ND: What’s the target coverage and how do you plan to achieve it ,which all states the initiative is on ground and supporting people in need .
RP: The beauty of ICAN is that it is a very flexible platform. The decisions are taken collectively and swiftly in daily team meetings. This makes it an able instrument to respond to an uncertain and unpredictable challenge like COVID. We have to regularly align and map our work with the changing scenario. We have noticed that in the last few days the challenge and severity has shifted from states like Maharashtra, Madhya Pradesh, Gujarat to Kerala, Karnataka,West Bengal. Hence we also have to keep aligning our target regions need basis .
Many Covid Care Centres are already operational and doing effective work in states like Maharashtra, Delhi, Karnataka among others.
ND: When did this start ,who all are partners and what’s the coverage as of today .
RP: India Cowin Action Network (ICAN) was launched on 31st March 2020 as a COVID response platform to help those in need in the challenging times of COVID 19.
An important partner in our current task force, Rashtriya Sewa Bharati has alone opened and now operates close to 200 CCCs across the country. Several other organisations like National HRD Network, All India Mayor Association, Fortis Hospital, Manipal Hospital, NASSCOM Foundation, Ramkrishna Mission, Narayan Sewa Sansthan, Jankalyan Samiti, Pune Platform for Covid response are doing commendable work and ICAN is trying to extend all possible support to them.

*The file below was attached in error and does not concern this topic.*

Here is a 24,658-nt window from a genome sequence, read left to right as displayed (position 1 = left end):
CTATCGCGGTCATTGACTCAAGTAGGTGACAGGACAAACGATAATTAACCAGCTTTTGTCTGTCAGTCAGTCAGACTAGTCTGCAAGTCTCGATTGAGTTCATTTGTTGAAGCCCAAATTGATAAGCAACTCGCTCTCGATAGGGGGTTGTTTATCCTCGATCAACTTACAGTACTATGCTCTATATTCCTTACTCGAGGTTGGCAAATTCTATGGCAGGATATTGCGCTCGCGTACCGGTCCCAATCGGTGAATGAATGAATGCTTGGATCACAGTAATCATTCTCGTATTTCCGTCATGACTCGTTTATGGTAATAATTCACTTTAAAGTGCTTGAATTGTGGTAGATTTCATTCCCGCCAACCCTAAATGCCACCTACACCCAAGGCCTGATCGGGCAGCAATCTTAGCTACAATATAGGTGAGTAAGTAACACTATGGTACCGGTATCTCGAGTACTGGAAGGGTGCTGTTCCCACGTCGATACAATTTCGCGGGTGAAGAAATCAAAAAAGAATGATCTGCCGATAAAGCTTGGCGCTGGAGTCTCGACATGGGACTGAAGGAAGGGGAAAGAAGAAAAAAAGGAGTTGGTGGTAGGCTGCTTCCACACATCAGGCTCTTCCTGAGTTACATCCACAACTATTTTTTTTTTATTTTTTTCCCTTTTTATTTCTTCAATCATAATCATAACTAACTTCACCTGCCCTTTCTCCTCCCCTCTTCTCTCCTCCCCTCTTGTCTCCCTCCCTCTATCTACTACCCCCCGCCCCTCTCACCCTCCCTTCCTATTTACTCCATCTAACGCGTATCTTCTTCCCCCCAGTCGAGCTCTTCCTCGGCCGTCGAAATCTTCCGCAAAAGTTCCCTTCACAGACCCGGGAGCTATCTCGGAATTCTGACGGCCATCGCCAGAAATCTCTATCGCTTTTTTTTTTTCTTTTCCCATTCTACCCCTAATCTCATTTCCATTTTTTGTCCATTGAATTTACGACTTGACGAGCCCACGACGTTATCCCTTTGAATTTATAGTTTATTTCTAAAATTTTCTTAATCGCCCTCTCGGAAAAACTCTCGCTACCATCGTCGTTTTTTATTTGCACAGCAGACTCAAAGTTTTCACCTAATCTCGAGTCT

Dr Rajiv Kumar, Vice Chairman of NITI Aayog is a great motivating force behind this. He wrote to all the State Chief Ministers and LGs and appealed to them to connect these NGOs to municipal corporations and local hospitals and take full advantage of their efforts. NITI has also appointed a nodal officer to support and assist this task force.
ND: How does the network connect with Help Seekers & Help Givers .
RP: During the first COVID wave ICAN extended ration, cooked food, medical supplies and other relief to around 4,00,000 individuals and families during the National Lockdown, through its geo-tagging enabled portal. It connected help seekers with help-givers and gave an opportunity to thousands of volunteers and organisations to lead from home and serve.